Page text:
Paper

On april 29th an 30th I had the opportunity to take part on a workshop called From User Stories to User Interface Design held by catalysts, (Christoph Steindl and Christian Federspiel). These guys are rather not User Interface Designers but more Software Engineers and Project Managers who got a lot of experience in software development projects at e.g. IBM, Siemens and VAI. So I was very curious about the workshop.

Actually I just had time to visit the second day, but nevertheless it was a great experience and brought me some kind of aha-effects, which I’ll try to describe.

Bill Buxton’s book „Sketching User Experiences“ layed the base for most of the examples we went through. But get a bit more into detail. Of course every UI Designer knows about Paper Prototyping. But when was the last time you built a paper prototype in a group of 3 to 4 Interaction Designers, tested it with real users, redesigned it and presented the whole stuff to an audience? And all that within one hour?



pictures: http://www.nngroup.com

Of course one and one the most stunning points is quality & speed. When you create a paper prototype, test it (with three to five users) redesign it on base of this feedback and do this process again.

Using e.g. HTML prototypes for this procedure normally takes me several days. Concentrating too early on the graphic-design is also one of the problems I have to face as a designer. But the second (and maybe far more interesting) point for me is that when I use paper for a prototype (which takes me normally 30 to 60 minutes) I have absolutely no problem to throw it away again. And this is definitely not the case with my HTML prototypes: „Well, now I spend that much time yet, I can’t do this all again. Let’s see what we can use“. The barrier for making a compromise is much, much lower with paper. And that’s an interesting argument, I think.

As mentioned, several examples can be found in Bill Buxtons book. Here is one I really love …

For over 40 years Bob Spence has pursued research in two fields, engineering design and human-computer interaction. He is a fellow of the IEEE and a fellow of the Royal Academy of Engineering.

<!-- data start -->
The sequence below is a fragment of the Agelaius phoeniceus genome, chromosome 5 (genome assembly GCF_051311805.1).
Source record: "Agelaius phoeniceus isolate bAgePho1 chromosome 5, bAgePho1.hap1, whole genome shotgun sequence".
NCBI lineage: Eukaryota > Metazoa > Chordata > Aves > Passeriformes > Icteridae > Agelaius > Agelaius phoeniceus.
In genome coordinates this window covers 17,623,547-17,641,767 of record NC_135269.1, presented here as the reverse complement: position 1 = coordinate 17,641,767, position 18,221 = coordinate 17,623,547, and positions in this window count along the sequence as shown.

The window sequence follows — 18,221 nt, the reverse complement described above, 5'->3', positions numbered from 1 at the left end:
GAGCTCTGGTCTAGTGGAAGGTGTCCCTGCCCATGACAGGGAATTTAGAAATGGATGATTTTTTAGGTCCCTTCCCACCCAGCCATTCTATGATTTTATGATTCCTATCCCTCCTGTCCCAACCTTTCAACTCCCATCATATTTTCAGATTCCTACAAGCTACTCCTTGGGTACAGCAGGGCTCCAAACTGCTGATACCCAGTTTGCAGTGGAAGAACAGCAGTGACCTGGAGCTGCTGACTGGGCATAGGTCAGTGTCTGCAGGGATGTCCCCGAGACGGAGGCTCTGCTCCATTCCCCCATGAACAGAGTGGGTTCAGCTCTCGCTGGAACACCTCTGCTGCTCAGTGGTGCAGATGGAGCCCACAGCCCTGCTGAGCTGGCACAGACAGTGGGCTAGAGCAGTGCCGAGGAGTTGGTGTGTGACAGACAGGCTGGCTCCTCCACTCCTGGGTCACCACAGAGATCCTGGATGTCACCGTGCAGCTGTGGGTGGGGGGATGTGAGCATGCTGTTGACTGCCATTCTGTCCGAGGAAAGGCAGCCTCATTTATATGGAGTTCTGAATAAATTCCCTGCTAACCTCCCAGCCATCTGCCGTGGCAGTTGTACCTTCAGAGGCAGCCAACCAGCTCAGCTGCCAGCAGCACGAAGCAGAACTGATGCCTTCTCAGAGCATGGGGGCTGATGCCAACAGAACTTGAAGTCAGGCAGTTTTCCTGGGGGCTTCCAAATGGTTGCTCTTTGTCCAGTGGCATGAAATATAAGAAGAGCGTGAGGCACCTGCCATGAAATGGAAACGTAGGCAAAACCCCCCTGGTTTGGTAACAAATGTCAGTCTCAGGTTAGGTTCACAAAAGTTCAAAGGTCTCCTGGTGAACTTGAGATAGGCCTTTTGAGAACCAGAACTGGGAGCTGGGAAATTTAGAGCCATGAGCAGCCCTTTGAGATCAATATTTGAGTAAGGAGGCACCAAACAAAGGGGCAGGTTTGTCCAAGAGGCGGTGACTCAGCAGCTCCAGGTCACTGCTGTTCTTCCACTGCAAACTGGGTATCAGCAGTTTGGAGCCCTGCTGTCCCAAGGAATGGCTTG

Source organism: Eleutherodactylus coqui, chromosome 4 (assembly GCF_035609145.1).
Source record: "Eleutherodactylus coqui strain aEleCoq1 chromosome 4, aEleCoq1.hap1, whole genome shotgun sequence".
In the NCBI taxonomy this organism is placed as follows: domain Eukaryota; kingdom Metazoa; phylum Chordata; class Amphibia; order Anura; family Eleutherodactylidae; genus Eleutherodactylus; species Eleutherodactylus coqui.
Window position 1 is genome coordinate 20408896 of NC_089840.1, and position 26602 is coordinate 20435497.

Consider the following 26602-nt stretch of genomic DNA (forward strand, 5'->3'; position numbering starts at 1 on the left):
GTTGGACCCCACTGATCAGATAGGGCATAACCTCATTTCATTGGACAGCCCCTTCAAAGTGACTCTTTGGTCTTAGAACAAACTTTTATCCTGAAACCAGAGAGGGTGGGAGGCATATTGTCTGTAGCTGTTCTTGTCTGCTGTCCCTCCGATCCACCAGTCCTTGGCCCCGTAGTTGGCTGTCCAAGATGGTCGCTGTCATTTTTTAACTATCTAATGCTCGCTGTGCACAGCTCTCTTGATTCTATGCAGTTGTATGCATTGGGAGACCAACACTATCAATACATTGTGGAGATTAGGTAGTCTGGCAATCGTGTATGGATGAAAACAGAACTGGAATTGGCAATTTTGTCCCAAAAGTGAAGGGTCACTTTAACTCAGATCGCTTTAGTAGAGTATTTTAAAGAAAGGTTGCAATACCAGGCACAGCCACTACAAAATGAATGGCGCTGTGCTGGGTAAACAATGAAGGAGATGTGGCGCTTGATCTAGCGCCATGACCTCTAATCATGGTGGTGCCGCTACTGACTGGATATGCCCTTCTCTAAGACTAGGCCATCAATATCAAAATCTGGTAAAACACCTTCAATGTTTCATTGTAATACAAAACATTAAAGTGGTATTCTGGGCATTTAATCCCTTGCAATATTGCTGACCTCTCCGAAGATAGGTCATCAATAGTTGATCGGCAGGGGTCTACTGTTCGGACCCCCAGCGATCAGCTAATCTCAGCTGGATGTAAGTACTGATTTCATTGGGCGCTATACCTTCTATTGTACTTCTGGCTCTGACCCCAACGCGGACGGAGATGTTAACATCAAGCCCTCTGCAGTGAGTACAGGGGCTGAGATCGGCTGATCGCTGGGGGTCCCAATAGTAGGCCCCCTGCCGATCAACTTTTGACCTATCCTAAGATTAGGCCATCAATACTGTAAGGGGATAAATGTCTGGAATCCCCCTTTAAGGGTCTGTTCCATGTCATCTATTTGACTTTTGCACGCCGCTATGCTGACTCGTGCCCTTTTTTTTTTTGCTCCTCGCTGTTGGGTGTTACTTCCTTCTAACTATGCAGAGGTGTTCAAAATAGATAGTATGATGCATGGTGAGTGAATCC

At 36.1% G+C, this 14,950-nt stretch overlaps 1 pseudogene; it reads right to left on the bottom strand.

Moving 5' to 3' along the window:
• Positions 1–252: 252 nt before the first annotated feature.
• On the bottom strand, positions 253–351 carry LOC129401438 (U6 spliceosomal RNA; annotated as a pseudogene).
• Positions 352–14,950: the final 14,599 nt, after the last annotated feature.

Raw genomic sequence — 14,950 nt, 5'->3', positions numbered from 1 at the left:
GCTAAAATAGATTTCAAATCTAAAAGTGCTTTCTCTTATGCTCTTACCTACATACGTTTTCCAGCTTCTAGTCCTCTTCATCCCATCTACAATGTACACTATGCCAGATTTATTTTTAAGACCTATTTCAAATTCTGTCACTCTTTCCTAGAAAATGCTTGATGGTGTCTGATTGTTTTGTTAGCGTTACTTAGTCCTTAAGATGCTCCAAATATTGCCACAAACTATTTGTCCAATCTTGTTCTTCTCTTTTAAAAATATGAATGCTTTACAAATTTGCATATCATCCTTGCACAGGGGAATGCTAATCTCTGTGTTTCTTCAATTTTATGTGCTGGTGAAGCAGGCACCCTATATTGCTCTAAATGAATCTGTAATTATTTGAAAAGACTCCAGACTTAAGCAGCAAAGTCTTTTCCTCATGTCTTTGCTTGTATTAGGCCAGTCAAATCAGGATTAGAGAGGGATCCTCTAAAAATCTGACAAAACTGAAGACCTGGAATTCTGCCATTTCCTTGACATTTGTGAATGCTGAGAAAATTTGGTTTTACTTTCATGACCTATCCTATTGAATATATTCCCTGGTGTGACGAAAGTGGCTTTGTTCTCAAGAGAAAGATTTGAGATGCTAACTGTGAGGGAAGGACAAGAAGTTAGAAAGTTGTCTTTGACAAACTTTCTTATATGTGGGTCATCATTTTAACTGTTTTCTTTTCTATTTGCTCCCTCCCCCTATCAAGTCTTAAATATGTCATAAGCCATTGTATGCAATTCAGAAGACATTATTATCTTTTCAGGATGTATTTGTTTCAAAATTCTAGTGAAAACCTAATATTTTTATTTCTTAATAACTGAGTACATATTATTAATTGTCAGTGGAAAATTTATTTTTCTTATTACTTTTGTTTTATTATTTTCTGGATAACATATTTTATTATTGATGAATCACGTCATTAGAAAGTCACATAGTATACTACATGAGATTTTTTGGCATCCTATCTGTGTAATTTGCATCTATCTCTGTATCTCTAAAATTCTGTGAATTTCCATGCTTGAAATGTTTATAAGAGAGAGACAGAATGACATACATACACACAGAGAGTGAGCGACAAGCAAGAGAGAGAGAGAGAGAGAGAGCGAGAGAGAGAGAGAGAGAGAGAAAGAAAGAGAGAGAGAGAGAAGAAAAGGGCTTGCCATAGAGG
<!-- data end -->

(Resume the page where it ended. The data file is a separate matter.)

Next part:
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Erhard Wimmer

Master of Desaster

3 Gedanken zu „Paper“

  1. Did you also discuss some of the cons of paper prototyping? I recently tested a design using paper prototypes, and found that the fact that it is hand-drawn and paper-based limits its utilisability. For the first stages of design, e.g. for checking if the users understood the concept/the visualisation and the basic interactions or for comparing different visualisations it was useful. However, I felt that it was necessary to move on to higher fidelity prototypes, as it was hard to test interactions with the paper prototypes. Additionally, I think that it really depends on how you design your paper prototype, as the way it is drawn can influence users and cause usability problems – or it is all fine on paper, but the users will not recognize the interface element you then use for the digital version.

    guess the bill buxton book is a must have?!

  2. > Did you also discuss some of the cons
    > of paper prototyping?

    Not really 🙂 but of course I hear a lot from my collegues about pros and cons.

    > For the first stages of design, e.g.
    > for checking if the users understood
    > the concept/the visualisation and the
    > basic interactions or for comparing
    > different visualisations it was useful.

    I think exactly here lies the strength of paper compared to other prototypes. You’ll get a lot of first feedback for relatively less effort. There is nothing to say against a further step moving to higher fidelity prototypes. As you said, when you need a more detailed feedback of course paper has its limits.

    > guess the bill buxton book is a must have?!
    🙂 Absolutely

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